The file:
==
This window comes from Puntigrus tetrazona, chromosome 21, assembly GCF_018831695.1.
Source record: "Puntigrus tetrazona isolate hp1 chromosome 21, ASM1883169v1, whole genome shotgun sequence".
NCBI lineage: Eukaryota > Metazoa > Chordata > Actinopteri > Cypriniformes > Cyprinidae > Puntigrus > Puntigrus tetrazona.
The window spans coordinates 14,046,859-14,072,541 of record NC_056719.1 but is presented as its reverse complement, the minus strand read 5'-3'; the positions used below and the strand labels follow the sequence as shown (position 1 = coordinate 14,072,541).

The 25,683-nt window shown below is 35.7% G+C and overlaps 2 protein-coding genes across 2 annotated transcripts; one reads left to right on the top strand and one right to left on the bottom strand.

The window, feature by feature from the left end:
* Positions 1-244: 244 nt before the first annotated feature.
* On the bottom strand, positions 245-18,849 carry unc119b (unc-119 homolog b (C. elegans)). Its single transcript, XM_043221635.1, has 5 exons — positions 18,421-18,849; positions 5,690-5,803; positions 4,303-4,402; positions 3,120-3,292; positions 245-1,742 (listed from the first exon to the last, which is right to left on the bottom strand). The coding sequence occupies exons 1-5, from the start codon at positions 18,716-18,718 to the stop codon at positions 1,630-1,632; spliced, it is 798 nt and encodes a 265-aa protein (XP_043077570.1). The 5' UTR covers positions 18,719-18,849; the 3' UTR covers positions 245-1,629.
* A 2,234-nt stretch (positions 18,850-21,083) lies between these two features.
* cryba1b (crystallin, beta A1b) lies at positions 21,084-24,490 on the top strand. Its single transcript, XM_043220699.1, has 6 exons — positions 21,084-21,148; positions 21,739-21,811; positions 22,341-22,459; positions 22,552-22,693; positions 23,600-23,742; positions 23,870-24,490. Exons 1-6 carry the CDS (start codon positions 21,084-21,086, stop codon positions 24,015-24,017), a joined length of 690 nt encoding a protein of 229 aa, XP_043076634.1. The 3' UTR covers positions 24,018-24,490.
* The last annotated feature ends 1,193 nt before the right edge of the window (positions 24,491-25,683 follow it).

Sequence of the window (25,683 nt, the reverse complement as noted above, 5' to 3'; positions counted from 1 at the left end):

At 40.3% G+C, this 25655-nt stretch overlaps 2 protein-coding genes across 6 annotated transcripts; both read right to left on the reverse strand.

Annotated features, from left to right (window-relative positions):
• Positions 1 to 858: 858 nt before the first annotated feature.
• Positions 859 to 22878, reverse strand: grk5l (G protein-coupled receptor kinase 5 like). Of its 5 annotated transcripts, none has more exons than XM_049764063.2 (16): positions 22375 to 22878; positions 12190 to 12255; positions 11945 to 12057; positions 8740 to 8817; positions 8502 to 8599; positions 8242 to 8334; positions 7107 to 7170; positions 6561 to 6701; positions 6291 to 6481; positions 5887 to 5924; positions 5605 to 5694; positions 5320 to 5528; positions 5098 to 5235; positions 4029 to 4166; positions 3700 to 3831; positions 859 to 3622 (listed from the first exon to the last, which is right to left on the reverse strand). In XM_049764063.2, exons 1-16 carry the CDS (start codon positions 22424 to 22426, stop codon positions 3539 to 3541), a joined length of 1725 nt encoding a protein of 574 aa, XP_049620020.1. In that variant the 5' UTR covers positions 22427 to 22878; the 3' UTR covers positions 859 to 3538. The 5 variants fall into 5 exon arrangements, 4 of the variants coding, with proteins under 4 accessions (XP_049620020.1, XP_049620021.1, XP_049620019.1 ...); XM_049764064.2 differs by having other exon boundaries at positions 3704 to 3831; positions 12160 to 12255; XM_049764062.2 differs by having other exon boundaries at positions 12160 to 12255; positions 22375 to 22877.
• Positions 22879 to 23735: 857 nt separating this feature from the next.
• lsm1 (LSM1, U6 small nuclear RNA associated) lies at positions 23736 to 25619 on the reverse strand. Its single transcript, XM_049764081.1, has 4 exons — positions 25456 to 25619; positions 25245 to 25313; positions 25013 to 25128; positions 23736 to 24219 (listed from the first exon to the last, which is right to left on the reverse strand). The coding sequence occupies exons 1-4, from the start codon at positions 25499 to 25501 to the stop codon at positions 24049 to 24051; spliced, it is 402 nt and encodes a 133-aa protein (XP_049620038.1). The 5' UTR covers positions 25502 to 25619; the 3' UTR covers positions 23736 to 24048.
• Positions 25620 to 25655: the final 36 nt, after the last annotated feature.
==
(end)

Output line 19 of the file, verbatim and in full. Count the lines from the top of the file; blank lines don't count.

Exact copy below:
• Positions 25620 to 25655: the final 36 nt, after the last annotated feature.